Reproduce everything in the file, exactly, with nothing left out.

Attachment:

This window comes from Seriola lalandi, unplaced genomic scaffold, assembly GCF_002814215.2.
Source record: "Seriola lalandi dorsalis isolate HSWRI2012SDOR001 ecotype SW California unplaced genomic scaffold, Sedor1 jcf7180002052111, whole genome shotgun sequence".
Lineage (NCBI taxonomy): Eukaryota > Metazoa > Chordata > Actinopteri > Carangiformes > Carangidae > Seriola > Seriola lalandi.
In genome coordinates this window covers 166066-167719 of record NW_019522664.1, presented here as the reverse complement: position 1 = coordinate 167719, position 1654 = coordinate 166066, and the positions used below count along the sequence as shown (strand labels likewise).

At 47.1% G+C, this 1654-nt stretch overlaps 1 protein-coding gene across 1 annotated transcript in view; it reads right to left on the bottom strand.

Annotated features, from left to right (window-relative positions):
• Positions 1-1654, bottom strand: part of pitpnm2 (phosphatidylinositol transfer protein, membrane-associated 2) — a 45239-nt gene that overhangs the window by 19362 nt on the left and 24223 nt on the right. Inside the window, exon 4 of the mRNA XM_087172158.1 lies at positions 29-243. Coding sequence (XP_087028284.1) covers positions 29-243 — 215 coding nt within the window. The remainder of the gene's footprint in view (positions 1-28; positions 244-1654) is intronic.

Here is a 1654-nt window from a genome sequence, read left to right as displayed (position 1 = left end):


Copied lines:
This window comes from Seriola lalandi, unplaced genomic scaffold, assembly GCF_002814215.2.
Source record: "Seriola lalandi dorsalis isolate HSWRI2012SDOR001 ecotype SW California unplaced genomic scaffold, Sedor1 jcf7180002052111, whole genome shotgun sequence".
Lineage (NCBI taxonomy): Eukaryota > Metazoa > Chordata > Actinopteri > Carangiformes > Carangidae > Seriola > Seriola lalandi.
In genome coordinates this window covers 166066-167719 of record NW_019522664.1, presented here as the reverse complement: position 1 = coordinate 167719, position 1654 = coordinate 166066, and the positions used below count along the sequence as shown (strand labels likewise).

At 47.1% G+C, this 1654-nt stretch overlaps 1 protein-coding gene across 1 annotated transcript in view; it reads right to left on the bottom strand.

Annotated features, from left to right (window-relative positions):
• Positions 1-1654, bottom strand: part of pitpnm2 (phosphatidylinositol transfer protein, membrane-associated 2) — a 45239-nt gene that overhangs the window by 19362 nt on the left and 24223 nt on the right. Inside the window, exon 4 of the mRNA XM_087172158.1 lies at positions 29-243. Coding sequence (XP_087028284.1) covers positions 29-243 — 215 coding nt within the window. The remainder of the gene's footprint in view (positions 1-28; positions 244-1654) is intronic.

Here is a 1654-nt window from a genome sequence, read left to right as displayed (position 1 = left end):